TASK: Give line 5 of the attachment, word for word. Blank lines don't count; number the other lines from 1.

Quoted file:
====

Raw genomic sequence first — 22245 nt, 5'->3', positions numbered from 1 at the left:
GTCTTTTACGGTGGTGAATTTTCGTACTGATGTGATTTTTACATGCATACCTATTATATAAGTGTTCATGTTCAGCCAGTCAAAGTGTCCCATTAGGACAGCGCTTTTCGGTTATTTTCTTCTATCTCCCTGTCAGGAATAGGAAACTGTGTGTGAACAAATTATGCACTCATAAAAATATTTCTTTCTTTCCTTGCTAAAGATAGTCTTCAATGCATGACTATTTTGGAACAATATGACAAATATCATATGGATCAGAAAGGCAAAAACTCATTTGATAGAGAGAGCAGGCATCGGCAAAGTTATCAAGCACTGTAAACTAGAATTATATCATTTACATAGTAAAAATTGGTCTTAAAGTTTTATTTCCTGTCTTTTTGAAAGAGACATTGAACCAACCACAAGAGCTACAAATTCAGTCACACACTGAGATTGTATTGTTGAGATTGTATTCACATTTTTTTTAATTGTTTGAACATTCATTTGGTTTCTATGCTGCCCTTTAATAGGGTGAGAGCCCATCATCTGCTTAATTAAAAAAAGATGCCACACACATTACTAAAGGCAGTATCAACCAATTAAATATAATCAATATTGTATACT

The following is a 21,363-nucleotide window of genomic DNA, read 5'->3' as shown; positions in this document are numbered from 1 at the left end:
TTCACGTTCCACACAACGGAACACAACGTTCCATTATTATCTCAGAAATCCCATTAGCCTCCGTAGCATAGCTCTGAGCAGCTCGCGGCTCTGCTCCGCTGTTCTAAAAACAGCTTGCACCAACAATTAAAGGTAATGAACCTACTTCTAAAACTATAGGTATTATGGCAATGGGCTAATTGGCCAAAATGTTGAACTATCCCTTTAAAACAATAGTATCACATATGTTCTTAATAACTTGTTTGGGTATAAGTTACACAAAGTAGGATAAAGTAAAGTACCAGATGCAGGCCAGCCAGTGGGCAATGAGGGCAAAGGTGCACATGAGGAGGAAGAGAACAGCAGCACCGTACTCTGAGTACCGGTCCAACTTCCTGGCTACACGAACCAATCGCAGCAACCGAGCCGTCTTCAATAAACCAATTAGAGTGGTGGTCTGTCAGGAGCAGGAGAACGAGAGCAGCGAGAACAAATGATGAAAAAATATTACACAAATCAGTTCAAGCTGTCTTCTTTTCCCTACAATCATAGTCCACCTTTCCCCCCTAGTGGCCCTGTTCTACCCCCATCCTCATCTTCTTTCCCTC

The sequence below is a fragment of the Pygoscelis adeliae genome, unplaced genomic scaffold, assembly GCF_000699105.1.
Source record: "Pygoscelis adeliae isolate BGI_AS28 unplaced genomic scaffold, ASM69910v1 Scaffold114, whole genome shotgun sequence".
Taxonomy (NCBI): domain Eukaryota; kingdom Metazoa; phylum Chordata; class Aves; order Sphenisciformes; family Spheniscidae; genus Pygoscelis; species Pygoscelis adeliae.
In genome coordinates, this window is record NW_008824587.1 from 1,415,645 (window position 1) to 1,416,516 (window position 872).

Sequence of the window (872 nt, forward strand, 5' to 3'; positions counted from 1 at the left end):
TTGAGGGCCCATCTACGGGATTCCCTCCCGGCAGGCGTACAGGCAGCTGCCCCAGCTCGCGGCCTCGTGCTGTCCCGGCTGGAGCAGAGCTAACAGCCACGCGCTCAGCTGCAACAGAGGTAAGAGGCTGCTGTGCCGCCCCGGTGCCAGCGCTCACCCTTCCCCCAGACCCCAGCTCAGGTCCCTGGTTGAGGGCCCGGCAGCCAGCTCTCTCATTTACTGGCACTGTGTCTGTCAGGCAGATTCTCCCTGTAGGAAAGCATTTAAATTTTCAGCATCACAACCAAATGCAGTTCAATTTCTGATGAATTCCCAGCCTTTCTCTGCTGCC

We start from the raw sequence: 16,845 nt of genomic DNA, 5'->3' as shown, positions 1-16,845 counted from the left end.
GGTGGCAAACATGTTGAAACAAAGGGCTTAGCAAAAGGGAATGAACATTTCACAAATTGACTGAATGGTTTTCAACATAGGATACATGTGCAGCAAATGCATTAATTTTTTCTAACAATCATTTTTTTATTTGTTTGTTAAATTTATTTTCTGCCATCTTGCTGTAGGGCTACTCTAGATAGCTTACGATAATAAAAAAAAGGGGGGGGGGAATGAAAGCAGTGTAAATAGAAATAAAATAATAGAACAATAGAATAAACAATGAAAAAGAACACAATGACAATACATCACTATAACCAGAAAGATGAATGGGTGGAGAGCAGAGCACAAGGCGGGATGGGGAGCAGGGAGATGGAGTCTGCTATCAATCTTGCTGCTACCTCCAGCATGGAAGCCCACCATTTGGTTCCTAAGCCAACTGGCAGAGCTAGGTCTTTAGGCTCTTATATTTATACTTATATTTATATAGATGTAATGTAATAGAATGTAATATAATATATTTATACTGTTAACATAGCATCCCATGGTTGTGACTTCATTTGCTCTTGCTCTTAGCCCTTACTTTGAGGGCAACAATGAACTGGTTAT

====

The sequence below is a fragment of the Pygoscelis adeliae genome, unplaced genomic scaffold, assembly GCF_000699105.1.